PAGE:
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Oh contentment, you elusive partner. I have lost you again and you have become a stranger. What happened to us? We were together only a few weeks ago.

Philippians 4:12-13
I know what it is to be in need, and I know what it is to have plenty. I have learned the secret of being content in any and every situation, whether well fed or hungry, whether living in plenty or in want. I can do all this through him who gives me strength.

Slow down. I’ve got to slow down. No, it’s more than a slow-down.

Today, I read a newspaper article about stuttering and how stutterers feel the world moves on without them as they are caught in a vortex of a word that refuses to be spoken, caught in the mouth, unyielding.

Chaos and busyness are the same for me. I am on a treadmill and I am making no progress forward. I am working hard, but the world continues to whirl past me. No matter how fast I move, everything else moves faster. I am a life stutterer, repeating my mistakes, stumbling at another threshold.

Contentment has two parts: stopping without remorse and watching without guilt.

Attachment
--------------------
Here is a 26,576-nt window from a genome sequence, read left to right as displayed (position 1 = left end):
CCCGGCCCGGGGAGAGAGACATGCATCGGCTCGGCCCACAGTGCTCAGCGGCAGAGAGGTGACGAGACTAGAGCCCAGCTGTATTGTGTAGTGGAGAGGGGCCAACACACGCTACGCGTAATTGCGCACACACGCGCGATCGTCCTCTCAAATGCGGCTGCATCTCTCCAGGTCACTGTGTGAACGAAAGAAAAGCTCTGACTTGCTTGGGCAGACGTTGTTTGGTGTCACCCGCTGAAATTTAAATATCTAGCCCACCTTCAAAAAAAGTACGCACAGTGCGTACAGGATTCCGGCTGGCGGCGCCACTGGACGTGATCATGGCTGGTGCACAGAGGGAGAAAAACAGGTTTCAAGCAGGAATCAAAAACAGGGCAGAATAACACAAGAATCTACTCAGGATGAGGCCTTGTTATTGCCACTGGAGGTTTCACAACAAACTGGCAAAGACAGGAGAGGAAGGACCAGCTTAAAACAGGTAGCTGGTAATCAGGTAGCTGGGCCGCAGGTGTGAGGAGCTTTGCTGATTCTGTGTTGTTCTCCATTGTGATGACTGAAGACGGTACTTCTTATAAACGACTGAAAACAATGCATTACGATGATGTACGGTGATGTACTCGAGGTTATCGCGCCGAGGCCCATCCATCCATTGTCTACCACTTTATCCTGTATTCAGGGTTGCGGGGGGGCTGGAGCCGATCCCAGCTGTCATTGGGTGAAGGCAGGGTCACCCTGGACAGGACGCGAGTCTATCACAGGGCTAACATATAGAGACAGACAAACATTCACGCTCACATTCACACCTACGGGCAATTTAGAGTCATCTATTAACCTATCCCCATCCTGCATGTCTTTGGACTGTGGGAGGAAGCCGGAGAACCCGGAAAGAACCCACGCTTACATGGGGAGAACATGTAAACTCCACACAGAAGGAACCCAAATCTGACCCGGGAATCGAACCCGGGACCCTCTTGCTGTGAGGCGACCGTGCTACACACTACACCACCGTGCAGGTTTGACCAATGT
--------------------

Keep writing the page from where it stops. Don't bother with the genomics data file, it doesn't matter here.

When I stop, time and situations continue to spin. I understand it all intellectually. At first, I am overwhelmed and then slowly, the longer I stay in a moment of stillness, I can differentiate tasks, colors, and sounds. As I tolerate this state a little longer, clarity and priorities do emerge. This is when I can let go of non-essentials.

I’ve been through this process before. But I cannot seem sustain it.

When I am doing, I must “do” 100%, and not think or plan the next thing, the next event, the next task. There can be joy in the doing if it is the right activity for the moment, fully experienced.

And sometimes, there is no doing at all. But I find these times the hardest. I see what needs to be done around me: the unfinished tasks of yesterday, the collected piles of trouble and responsibility. How can I “just be” when there is so much “to do?”

There is no going back, I can only go forward. This morning, I stole the hour to pray and write. It’s grounding. I can start with this. It’s all I have for now.

Take a breath. Exhale slowly. And when I stand up from this chair, I will be gentle with my stuttering life. I will give the next thing time to form fully. It’s a day and it’s part of my story.

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